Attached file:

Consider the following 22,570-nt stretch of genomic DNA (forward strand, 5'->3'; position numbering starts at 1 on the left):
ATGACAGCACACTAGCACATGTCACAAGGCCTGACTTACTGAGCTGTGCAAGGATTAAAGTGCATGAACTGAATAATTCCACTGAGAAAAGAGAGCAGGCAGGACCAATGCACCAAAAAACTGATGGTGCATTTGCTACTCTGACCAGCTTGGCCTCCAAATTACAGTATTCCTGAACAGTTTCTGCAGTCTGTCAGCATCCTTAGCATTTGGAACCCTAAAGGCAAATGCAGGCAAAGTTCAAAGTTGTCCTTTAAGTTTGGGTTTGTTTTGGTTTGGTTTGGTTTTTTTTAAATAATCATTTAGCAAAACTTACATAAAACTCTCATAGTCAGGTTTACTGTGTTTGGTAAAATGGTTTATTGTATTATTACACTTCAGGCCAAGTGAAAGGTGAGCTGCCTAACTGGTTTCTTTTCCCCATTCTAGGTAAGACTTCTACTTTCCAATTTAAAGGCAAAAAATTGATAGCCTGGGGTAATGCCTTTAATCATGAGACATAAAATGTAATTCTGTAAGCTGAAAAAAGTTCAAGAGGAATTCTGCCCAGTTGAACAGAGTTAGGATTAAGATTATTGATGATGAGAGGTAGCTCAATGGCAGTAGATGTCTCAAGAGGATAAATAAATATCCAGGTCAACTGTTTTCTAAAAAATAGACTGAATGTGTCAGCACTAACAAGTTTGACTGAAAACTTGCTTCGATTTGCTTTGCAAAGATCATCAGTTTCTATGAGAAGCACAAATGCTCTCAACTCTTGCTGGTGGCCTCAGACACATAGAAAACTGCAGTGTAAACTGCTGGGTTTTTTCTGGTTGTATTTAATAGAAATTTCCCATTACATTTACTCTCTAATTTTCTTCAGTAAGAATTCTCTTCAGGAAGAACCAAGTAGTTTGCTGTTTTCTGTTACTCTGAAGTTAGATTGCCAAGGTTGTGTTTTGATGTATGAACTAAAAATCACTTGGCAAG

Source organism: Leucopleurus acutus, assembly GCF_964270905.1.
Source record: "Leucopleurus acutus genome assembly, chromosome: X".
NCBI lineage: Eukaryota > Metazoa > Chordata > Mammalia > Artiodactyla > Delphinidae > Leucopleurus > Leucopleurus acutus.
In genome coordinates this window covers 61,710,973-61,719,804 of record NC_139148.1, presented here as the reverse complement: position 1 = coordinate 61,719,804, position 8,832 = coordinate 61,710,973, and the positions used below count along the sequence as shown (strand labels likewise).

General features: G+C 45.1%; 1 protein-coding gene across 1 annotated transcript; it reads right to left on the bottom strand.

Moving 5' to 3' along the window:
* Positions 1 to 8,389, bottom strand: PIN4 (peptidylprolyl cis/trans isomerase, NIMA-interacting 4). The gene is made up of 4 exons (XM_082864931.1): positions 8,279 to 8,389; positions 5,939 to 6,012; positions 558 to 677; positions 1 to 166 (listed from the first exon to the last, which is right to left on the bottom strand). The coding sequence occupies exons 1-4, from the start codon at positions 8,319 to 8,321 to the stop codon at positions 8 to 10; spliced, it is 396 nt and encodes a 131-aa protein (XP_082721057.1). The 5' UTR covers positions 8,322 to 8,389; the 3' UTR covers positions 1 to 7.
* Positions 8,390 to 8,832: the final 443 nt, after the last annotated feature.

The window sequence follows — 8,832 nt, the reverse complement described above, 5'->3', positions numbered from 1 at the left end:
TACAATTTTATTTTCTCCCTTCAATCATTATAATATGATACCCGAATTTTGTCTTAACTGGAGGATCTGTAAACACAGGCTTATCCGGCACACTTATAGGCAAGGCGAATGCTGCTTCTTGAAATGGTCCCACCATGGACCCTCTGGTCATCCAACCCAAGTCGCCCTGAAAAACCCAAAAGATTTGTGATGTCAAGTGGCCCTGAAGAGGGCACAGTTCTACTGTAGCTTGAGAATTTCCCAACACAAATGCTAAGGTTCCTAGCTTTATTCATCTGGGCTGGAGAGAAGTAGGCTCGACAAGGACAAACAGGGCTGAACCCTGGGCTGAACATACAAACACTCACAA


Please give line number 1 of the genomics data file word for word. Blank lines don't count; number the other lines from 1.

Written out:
Consider the following 22,570-nt stretch of genomic DNA (forward strand, 5'->3'; position numbering starts at 1 on the left):